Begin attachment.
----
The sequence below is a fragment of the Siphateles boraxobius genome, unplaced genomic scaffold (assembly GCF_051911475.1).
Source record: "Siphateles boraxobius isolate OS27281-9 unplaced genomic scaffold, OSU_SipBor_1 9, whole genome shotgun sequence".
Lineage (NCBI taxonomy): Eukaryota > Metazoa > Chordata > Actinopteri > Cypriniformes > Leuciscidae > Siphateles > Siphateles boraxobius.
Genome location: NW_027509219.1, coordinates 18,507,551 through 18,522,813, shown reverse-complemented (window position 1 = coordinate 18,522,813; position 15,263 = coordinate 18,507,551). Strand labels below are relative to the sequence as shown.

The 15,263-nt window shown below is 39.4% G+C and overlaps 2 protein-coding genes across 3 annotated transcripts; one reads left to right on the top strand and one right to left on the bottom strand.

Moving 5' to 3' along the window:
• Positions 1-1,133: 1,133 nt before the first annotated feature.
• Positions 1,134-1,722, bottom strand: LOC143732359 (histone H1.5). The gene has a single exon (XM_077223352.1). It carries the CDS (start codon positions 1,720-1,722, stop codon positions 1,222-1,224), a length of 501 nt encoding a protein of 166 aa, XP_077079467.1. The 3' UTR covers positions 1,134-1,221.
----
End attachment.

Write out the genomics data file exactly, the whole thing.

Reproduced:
The sequence below is a fragment of the Siphateles boraxobius genome, unplaced genomic scaffold (assembly GCF_051911475.1).
Source record: "Siphateles boraxobius isolate OS27281-9 unplaced genomic scaffold, OSU_SipBor_1 9, whole genome shotgun sequence".
Lineage (NCBI taxonomy): Eukaryota > Metazoa > Chordata > Actinopteri > Cypriniformes > Leuciscidae > Siphateles > Siphateles boraxobius.
Genome location: NW_027509219.1, coordinates 18,507,551 through 18,522,813, shown reverse-complemented (window position 1 = coordinate 18,522,813; position 15,263 = coordinate 18,507,551). Strand labels below are relative to the sequence as shown.

The 15,263-nt window shown below is 39.4% G+C and overlaps 2 protein-coding genes across 3 annotated transcripts; one reads left to right on the top strand and one right to left on the bottom strand.

Moving 5' to 3' along the window:
• Positions 1-1,133: 1,133 nt before the first annotated feature.
• Positions 1,134-1,722, bottom strand: LOC143732359 (histone H1.5). The gene has a single exon (XM_077223352.1). It carries the CDS (start codon positions 1,720-1,722, stop codon positions 1,222-1,224), a length of 501 nt encoding a protein of 166 aa, XP_077079467.1. The 3' UTR covers positions 1,134-1,221.